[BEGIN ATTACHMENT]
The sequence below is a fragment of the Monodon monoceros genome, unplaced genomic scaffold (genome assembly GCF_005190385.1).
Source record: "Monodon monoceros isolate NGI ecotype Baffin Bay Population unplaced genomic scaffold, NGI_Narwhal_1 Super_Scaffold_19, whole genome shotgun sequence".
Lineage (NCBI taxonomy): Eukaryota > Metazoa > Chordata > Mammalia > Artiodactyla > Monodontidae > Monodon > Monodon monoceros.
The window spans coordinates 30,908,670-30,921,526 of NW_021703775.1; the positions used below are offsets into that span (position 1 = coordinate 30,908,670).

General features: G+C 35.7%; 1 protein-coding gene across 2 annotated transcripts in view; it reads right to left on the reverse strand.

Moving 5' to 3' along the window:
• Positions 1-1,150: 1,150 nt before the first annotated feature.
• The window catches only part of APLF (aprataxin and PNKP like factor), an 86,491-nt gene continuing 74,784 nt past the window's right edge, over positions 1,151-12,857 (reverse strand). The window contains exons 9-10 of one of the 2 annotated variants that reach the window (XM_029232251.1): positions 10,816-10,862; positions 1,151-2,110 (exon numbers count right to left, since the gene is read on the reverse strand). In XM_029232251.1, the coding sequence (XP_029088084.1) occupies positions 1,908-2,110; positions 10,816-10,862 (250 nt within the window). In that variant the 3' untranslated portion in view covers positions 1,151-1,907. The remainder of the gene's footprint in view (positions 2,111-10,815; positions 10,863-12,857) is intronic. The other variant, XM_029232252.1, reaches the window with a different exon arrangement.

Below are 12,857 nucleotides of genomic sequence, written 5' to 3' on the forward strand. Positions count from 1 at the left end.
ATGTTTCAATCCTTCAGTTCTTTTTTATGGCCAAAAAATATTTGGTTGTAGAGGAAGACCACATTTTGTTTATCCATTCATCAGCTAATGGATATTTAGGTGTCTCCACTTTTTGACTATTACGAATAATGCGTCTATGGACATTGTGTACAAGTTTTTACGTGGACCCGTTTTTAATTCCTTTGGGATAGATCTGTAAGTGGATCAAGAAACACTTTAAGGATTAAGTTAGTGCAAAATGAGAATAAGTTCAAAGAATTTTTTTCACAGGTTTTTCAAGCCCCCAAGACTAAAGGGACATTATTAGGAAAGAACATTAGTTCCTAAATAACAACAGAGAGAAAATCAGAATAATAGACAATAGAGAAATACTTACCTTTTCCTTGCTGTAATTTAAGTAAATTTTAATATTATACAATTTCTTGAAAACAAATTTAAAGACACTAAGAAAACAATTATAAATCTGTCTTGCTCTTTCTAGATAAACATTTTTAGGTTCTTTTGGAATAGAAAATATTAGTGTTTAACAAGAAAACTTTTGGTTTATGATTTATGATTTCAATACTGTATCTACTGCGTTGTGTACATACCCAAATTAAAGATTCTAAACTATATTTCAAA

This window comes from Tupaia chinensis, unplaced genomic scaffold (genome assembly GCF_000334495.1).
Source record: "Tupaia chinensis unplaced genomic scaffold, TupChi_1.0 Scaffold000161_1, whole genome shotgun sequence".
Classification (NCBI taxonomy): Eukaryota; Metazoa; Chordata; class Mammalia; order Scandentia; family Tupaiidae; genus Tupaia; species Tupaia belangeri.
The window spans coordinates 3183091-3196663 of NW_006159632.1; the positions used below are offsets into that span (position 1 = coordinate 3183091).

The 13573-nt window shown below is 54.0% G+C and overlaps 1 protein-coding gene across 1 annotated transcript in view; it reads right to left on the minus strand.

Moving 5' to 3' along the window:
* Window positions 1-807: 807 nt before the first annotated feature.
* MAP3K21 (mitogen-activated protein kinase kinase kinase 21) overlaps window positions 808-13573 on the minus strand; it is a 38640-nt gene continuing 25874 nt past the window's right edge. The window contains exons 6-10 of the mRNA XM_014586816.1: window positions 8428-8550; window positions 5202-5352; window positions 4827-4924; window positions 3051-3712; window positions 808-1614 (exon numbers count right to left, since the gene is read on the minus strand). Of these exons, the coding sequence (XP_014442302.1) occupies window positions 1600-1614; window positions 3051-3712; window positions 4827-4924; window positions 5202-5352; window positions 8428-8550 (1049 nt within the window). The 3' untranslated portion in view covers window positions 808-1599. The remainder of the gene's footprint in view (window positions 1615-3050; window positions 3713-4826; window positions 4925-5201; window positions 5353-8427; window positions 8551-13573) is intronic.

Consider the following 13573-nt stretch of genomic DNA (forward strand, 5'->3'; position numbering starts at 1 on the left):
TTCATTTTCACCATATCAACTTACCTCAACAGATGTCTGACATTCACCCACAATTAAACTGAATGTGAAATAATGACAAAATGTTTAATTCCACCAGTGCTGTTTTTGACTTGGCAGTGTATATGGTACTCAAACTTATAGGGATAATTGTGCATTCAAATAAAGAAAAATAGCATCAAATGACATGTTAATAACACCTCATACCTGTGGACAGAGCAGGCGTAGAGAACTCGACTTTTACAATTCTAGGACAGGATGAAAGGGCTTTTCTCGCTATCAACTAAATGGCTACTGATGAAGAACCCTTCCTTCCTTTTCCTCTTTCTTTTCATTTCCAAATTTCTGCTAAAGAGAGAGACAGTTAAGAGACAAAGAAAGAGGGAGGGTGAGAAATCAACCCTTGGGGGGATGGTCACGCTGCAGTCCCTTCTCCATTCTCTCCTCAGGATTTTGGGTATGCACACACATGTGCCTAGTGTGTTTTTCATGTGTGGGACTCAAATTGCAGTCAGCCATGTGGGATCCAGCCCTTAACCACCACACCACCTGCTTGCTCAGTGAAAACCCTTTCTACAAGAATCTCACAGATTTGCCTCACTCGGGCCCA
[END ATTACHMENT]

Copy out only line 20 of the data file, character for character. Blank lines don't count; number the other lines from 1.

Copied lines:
TTCATTTTCACCATATCAACTTACCTCAACAGATGTCTGACATTCACCCACAATTAAACTGAATGTGAAATAATGACAAAATGTTTAATTCCACCAGTGCTGTTTTTGACTTGGCAGTGTATATGGTACTCAAACTTATAGGGATAATTGTGCATTCAAATAAAGAAAAATAGCATCAAATGACATGTTAATAACACCTCATACCTGTGGACAGAGCAGGCGTAGAGAACTCGACTTTTACAATTCTAGGACAGGATGAAAGGGCTTTTCTCGCTATCAACTAAATGGCTACTGATGAAGAACCCTTCCTTCCTTTTCCTCTTTCTTTTCATTTCCAAATTTCTGCTAAAGAGAGAGACAGTTAAGAGACAAAGAAAGAGGGAGGGTGAGAAATCAACCCTTGGGGGGATGGTCACGCTGCAGTCCCTTCTCCATTCTCTCCTCAGGATTTTGGGTATGCACACACATGTGCCTAGTGTGTTTTTCATGTGTGGGACTCAAATTGCAGTCAGCCATGTGGGATCCAGCCCTTAACCACCACACCACCTGCTTGCTCAGTGAAAACCCTTTCTACAAGAATCTCACAGATTTGCCTCACTCGGGCCCA